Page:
Coping with an Addict in Your Life
It isn’t always easy to recognize that someone you know is struggling with addiction. The signs are not always so obvious as they might seem on television; there may be no drop in job performance or in their day-to-day life. You may need to be more observant of your friend or family member’s behavior. Does your friend get high every weekend? Does a family member take pain medication habitually?
Those could be signs that someone in your life has an addiction and while there is help with addiction recovery, you can offer support to your friend or loved one.
One of the first steps in helping someone battling addiction is understanding how their abuse may have begin and why it continues. Your friend may have begun using drugs for a good time, to ease stress or depression, to lessen physical pain, or simply out of curiosity. As use progresses into abuse, frequency or quantity may increase or parts of your family member’s life will receive lower priority than their drug use. Being aware of these problems and their potential connection to drug abuse will ensure that you are not simply ignoring the problem.
Boundaries not Band-Aids
Setting boundaries is key to dealing with an addict. You will likely be tempted to try to “fix” your friend or loved one, but your friend isn’t something that you can repair. However, this shouldn’t mean that you must be afraid to speak up. Though you may not be able to fix your friend, you can certainly let them know you are concerned and why. Try to remember, however, that positive reinforcement tends to work better than threats or fear. To try to sway your friend, use reminders of the people who care and worry rather than tales of premature death or disease due to drug abuse.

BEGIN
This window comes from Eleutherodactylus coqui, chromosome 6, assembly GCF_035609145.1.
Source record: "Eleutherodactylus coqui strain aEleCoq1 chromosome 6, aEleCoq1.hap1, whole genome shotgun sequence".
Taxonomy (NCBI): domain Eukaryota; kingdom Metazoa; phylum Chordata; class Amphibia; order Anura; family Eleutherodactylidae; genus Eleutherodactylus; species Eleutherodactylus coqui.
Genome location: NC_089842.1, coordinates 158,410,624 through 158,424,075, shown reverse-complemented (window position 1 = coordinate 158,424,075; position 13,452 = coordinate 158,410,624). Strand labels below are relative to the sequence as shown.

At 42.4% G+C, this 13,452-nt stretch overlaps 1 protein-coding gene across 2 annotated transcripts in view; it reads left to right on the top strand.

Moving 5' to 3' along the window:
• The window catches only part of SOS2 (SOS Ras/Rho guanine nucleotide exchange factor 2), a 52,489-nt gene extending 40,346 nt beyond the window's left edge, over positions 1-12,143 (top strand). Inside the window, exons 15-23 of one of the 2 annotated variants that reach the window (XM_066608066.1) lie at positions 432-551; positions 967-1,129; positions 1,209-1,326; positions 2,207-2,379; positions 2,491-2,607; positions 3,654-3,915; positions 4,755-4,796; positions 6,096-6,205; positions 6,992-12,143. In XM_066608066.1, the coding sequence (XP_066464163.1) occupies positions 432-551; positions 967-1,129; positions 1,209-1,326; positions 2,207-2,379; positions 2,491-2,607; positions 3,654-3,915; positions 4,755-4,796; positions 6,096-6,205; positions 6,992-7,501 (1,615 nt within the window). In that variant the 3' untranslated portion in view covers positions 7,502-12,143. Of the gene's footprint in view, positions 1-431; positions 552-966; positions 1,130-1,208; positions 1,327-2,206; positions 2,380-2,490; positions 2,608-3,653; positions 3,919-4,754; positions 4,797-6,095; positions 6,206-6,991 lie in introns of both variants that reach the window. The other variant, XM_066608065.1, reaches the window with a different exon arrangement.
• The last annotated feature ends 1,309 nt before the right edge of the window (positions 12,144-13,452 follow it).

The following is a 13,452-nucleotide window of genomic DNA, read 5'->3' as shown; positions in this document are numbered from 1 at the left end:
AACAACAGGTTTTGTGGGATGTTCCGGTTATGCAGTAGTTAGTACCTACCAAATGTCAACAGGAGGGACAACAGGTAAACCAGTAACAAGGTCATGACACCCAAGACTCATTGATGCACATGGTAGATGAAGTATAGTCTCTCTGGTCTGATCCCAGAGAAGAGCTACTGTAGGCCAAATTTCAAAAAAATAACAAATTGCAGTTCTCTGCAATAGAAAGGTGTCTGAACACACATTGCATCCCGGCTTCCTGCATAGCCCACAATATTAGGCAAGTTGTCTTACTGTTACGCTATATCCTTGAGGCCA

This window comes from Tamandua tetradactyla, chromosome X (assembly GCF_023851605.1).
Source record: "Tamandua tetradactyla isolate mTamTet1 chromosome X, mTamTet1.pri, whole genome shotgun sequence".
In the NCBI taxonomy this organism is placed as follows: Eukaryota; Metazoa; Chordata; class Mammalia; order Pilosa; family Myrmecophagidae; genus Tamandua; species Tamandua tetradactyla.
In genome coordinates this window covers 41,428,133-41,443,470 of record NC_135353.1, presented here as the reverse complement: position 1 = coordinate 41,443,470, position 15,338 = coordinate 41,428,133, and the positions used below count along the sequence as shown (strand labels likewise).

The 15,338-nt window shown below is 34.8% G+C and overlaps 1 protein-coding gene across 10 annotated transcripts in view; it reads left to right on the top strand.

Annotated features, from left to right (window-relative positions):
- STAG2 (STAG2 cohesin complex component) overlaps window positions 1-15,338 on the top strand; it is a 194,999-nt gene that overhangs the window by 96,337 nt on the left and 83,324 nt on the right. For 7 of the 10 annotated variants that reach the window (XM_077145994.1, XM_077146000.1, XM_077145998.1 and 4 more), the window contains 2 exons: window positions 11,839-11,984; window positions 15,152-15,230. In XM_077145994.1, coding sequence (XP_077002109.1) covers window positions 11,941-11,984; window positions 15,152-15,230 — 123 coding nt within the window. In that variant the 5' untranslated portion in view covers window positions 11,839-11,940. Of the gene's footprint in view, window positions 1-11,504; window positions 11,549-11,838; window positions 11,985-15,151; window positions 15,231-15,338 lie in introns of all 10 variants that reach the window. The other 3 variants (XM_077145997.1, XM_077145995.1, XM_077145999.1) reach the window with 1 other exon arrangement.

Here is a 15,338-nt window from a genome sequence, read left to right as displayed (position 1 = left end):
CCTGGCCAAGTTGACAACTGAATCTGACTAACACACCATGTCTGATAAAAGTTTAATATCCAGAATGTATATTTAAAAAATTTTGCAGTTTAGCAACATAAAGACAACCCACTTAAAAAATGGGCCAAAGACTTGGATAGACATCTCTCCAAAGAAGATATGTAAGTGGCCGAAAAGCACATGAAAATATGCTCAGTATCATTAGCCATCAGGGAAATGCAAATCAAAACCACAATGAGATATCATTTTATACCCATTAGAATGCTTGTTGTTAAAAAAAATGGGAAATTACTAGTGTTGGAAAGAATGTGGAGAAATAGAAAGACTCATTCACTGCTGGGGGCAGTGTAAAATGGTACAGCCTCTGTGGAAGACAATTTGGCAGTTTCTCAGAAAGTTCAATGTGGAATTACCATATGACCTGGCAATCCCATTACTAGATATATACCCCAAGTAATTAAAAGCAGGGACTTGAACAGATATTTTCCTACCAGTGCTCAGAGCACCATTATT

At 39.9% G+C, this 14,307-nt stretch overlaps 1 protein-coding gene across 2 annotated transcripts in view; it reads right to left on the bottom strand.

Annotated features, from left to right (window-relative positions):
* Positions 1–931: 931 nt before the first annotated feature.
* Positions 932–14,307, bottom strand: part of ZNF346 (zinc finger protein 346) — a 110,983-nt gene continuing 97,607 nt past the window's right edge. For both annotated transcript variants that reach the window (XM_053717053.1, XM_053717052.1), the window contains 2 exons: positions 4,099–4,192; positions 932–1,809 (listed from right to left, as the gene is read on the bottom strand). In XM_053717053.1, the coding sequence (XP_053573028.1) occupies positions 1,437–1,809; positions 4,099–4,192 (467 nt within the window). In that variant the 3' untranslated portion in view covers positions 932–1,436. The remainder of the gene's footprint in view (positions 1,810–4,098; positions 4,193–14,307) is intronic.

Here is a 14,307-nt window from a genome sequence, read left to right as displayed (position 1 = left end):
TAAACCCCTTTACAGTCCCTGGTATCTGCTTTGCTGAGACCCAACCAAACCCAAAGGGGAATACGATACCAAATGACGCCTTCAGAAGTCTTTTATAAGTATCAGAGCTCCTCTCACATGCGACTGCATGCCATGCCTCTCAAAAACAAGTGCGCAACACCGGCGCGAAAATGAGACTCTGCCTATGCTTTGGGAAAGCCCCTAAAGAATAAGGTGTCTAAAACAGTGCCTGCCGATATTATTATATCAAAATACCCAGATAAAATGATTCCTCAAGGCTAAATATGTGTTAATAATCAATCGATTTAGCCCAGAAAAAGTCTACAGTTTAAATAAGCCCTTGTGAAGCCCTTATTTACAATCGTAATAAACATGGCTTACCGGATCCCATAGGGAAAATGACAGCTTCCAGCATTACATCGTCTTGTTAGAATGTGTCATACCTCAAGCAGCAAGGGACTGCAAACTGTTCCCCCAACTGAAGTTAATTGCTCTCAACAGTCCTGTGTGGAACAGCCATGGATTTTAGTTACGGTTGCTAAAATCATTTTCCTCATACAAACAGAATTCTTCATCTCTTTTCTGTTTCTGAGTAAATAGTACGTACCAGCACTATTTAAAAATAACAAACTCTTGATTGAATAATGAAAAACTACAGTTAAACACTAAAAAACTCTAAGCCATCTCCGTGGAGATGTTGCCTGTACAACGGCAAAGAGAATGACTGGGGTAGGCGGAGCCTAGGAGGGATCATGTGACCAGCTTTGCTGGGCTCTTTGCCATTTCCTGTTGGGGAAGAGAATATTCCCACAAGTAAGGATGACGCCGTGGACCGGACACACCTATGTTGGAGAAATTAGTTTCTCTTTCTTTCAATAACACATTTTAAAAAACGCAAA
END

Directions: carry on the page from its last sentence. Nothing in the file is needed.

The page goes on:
Part of vocalizing your concern is also setting clear boundaries so that you are not merely an accomplice in their addition. Don’t agree to participate in harmful behavior with your friend and do not enable them by providing them with money to buy more of their drug of choice. Also, you should be careful not to make light of your loved one’s addiction; jokes are often viewed as a form of acceptance.
This may also include staging an intervention by assembling friends and family to show your loved one that there are people who care and are concerned. A number of addiction programs can help you to properly organize an intervention.
your friend of family member has expressed a need to change or a desire to overcome their addiction, try to be supportive. This could come in the form of encouraging words, attending a meeting with them, or simply listening. That last step can be particularly important as your friend may use you as a sounding board to decide whether they need or want professional help.
Part of offering support and being the person that your friend can turn to is keeping gossip to yourself. If you want to help your friend along the road to recovery, they need to know that they can trust you with the good news and the bad, the uplifting and the embarrassing. Your friend will need as many positive influences as possible, but if you are telling tales about your friend’s behavior, they are not likely to include you in their circle of friends for long.
Addictions may directly impact one person’s life, but often a person’s addiction leaves an impression on the people who surround them. If you work with an addict, it is possible that their job may suffer, and if you are not cautious, their poor work performance could also impact you. Family relationships can also suffer as someone battling addiction may neglect the care of children or elderly family members. This may include taking a step back from your friend for your own well being.
It isn’t always easy to recognize that someone you know is struggling with addiction. The signs are not always so obvious as they might seem on television; there may be no drop in job performance or in their day-to-day life. You may need to be more observant of your friend or family member’s behavior. Does…